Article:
Which system you're subject to depends largely on which state you're in. North Carolina, Virginia, Maryland, Alabama and Washington D.C. are the only parts of the country currently enforcing the contributory negligence rule. But comparative negligence can take a variety of forms in the other states. For instance, 33 states use a modified comparative fault system with a "bar rule" that prohibits you from collecting damages if you're either 50 percent or 51 percent at fault. Other states have adopted their own individual variations. Your motorcycle accident attorney can brief you on what you actually stand to collect in a comparative fault scenario.

When It's the Motorcycle's Fault

It's quite possible to suffer a catastrophic motorcycle accident under perfect riding conditions, with no hazardous obstacles in the road, a beautifully maintained bike, no errors on your part and no collision with another vehicle. In some cases the motorcycle itself can fail in some unexpected manner that causes a crash. If you've always taken good care of the bike, then a mechanical defect may have caused your current misery. The two basic types of defects in such scenarios are:

  • Design defects - A critical error in the design of the motorcycle that makes it prone to mechanical failure, handling problems or other hazards
  • Manufacturing errors - The use of defective parts, errors made during the construction process or damage incurred during shipping

Any of these failures can be grounds for filing a product liability claim, but first you have to conclusively identify the guilty party. Was it the parts manufacturer, the maker of the motorcycle, the warehouse that shipped the motorcycle to the retailer or some other specific entity? Your motorcycle accident attorney can advise you as to what kind of detective work needs to be done to gather the necessary evidence to support your claim.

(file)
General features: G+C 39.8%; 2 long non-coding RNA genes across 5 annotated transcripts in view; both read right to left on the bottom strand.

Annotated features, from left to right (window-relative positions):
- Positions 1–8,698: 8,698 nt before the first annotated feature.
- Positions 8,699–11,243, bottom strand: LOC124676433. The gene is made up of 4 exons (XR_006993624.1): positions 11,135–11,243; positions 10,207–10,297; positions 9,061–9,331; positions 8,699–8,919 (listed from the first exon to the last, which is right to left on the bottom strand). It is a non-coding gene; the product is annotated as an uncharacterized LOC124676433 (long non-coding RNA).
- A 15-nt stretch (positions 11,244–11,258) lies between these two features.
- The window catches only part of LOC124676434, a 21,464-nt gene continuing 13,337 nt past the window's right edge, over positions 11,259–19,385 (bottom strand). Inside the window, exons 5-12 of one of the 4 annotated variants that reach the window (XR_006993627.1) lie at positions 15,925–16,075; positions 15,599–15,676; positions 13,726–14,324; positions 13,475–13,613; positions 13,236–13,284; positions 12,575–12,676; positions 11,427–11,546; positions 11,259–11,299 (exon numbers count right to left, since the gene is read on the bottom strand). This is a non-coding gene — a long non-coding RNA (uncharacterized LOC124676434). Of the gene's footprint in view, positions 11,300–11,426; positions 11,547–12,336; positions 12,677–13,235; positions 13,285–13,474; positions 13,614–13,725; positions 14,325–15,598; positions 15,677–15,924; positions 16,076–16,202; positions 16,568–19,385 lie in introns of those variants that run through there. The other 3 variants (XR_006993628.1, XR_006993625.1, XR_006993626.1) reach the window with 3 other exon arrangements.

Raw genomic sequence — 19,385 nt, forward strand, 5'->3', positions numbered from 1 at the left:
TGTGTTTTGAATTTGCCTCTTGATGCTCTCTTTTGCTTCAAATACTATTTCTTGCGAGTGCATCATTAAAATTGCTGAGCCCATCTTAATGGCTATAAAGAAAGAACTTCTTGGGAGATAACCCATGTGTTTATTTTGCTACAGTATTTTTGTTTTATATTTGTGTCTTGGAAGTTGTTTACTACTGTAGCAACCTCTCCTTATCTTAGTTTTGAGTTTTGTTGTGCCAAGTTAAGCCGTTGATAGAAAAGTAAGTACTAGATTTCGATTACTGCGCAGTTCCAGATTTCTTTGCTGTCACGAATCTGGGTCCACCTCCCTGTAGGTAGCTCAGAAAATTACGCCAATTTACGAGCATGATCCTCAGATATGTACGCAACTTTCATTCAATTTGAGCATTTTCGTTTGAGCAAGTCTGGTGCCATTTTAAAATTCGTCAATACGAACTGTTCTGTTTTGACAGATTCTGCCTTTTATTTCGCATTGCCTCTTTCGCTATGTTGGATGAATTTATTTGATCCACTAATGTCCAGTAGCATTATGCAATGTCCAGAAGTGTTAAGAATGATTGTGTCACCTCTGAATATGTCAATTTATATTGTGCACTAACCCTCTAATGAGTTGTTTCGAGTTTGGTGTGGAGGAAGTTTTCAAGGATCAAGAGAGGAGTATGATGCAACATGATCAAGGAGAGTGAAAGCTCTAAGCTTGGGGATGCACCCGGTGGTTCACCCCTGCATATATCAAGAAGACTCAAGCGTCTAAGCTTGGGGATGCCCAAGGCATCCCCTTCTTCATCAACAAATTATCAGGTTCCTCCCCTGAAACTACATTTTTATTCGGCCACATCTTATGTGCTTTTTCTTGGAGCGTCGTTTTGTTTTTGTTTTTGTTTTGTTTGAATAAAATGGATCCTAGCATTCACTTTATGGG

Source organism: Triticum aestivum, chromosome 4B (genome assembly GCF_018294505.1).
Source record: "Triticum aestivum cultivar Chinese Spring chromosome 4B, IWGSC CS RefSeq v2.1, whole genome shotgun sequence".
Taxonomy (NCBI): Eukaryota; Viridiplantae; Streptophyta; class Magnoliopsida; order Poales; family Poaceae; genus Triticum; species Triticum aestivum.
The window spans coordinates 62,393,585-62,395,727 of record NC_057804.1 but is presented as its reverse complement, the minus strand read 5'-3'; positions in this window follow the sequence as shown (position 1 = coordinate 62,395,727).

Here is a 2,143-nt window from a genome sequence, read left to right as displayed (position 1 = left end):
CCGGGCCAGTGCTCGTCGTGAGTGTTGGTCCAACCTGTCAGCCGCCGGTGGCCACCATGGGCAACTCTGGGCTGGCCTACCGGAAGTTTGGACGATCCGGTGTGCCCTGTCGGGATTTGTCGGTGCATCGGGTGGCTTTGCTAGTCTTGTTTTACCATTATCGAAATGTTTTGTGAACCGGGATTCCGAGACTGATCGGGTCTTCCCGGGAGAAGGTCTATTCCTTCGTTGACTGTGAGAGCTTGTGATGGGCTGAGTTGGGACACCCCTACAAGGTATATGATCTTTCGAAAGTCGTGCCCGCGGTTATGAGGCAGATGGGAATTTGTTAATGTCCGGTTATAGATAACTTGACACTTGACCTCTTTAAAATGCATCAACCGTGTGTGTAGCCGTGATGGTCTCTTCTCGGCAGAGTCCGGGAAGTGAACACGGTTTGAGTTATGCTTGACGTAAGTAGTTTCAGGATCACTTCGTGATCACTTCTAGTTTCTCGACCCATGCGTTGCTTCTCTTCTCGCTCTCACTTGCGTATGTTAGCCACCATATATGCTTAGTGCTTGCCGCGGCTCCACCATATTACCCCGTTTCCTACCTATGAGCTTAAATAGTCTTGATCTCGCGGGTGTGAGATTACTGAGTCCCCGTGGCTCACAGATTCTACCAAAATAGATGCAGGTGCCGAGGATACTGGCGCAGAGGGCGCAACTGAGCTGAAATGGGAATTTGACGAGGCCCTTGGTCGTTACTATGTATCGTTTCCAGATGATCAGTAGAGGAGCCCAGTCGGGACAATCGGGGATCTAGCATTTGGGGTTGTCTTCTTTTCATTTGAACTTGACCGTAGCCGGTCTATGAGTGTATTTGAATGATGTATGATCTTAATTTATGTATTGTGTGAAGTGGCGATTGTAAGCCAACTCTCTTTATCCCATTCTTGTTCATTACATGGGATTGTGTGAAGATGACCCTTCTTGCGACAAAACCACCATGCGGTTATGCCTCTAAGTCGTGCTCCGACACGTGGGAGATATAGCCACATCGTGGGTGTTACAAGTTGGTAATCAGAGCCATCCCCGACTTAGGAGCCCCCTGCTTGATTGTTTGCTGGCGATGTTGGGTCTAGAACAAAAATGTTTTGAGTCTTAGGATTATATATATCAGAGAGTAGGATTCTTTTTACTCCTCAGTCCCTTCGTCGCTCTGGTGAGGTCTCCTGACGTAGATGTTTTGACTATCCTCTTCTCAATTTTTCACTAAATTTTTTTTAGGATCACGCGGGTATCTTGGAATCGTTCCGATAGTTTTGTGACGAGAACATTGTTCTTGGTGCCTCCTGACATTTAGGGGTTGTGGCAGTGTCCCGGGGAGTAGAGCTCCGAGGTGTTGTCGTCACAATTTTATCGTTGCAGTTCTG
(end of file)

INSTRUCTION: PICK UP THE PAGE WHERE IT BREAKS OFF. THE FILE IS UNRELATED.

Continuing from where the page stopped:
Wiping out on your motorcycle is bad enough without getting wiped out by the subsequent court proceedings. Consult a motorcycle accident attorney in your area today to determine how the issue of fault is likely to influence your case!


Always Know Your Renter's Rights

After my mother suffered a fall on the icy steps of her apartment building, I learned a lot about renter's rights, and I want to share my story and tips to help others. My mother was extremely afraid to pursue action against the apartment owners who were at fault for her fall due to fear she would be kicked out of her apartment. I found out that there are state laws that protect apartment renters from retaliation for asserting their rights as renters. However, it is very important to have any attorney on your side when you pursue a personal injury lawsuit against an apartment owner; the owner is less likely to even try to illegally evict you if they know you have an attorney already on your side. I hope you can learn a lot from my story and the other tips I share on this blog!